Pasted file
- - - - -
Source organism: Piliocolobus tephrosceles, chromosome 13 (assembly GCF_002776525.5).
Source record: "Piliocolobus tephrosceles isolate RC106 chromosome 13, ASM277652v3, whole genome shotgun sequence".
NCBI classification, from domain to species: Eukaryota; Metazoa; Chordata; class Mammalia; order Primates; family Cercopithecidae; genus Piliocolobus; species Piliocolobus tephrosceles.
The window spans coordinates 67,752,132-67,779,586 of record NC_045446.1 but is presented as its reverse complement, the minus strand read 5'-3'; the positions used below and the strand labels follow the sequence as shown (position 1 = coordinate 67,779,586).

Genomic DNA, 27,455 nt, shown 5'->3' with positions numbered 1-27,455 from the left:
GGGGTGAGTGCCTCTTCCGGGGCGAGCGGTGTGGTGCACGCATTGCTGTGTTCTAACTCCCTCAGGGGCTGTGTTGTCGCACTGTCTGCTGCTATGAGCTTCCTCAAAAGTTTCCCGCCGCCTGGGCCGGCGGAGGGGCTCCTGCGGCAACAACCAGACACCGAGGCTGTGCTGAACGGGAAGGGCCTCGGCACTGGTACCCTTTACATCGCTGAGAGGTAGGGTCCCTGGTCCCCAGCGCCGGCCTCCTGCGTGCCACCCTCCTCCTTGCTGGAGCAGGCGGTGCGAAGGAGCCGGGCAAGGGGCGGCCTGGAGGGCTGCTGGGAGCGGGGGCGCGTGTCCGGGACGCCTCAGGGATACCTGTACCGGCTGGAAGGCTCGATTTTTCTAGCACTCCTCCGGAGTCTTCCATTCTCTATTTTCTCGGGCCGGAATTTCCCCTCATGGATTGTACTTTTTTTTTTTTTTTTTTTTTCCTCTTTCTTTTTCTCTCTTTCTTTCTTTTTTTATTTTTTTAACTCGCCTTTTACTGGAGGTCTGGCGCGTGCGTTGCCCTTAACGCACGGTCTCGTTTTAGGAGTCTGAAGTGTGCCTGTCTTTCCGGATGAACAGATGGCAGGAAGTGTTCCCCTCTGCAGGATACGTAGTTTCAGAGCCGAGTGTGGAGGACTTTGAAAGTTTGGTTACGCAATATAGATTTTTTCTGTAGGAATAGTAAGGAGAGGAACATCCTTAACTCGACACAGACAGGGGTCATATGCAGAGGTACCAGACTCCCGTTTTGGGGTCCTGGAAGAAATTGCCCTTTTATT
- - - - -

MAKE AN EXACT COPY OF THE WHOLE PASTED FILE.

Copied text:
Source organism: Piliocolobus tephrosceles, chromosome 13 (assembly GCF_002776525.5).
Source record: "Piliocolobus tephrosceles isolate RC106 chromosome 13, ASM277652v3, whole genome shotgun sequence".
NCBI classification, from domain to species: Eukaryota; Metazoa; Chordata; class Mammalia; order Primates; family Cercopithecidae; genus Piliocolobus; species Piliocolobus tephrosceles.
The window spans coordinates 67,752,132-67,779,586 of record NC_045446.1 but is presented as its reverse complement, the minus strand read 5'-3'; the positions used below and the strand labels follow the sequence as shown (position 1 = coordinate 67,779,586).

Genomic DNA, 27,455 nt, shown 5'->3' with positions numbered 1-27,455 from the left:
GGGGTGAGTGCCTCTTCCGGGGCGAGCGGTGTGGTGCACGCATTGCTGTGTTCTAACTCCCTCAGGGGCTGTGTTGTCGCACTGTCTGCTGCTATGAGCTTCCTCAAAAGTTTCCCGCCGCCTGGGCCGGCGGAGGGGCTCCTGCGGCAACAACCAGACACCGAGGCTGTGCTGAACGGGAAGGGCCTCGGCACTGGTACCCTTTACATCGCTGAGAGGTAGGGTCCCTGGTCCCCAGCGCCGGCCTCCTGCGTGCCACCCTCCTCCTTGCTGGAGCAGGCGGTGCGAAGGAGCCGGGCAAGGGGCGGCCTGGAGGGCTGCTGGGAGCGGGGGCGCGTGTCCGGGACGCCTCAGGGATACCTGTACCGGCTGGAAGGCTCGATTTTTCTAGCACTCCTCCGGAGTCTTCCATTCTCTATTTTCTCGGGCCGGAATTTCCCCTCATGGATTGTACTTTTTTTTTTTTTTTTTTTTTCCTCTTTCTTTTTCTCTCTTTCTTTCTTTTTTTATTTTTTTAACTCGCCTTTTACTGGAGGTCTGGCGCGTGCGTTGCCCTTAACGCACGGTCTCGTTTTAGGAGTCTGAAGTGTGCCTGTCTTTCCGGATGAACAGATGGCAGGAAGTGTTCCCCTCTGCAGGATACGTAGTTTCAGAGCCGAGTGTGGAGGACTTTGAAAGTTTGGTTACGCAATATAGATTTTTTCTGTAGGAATAGTAAGGAGAGGAACATCCTTAACTCGACACAGACAGGGGTCATATGCAGAGGTACCAGACTCCCGTTTTGGGGTCCTGGAAGAAATTGCCCTTTTATT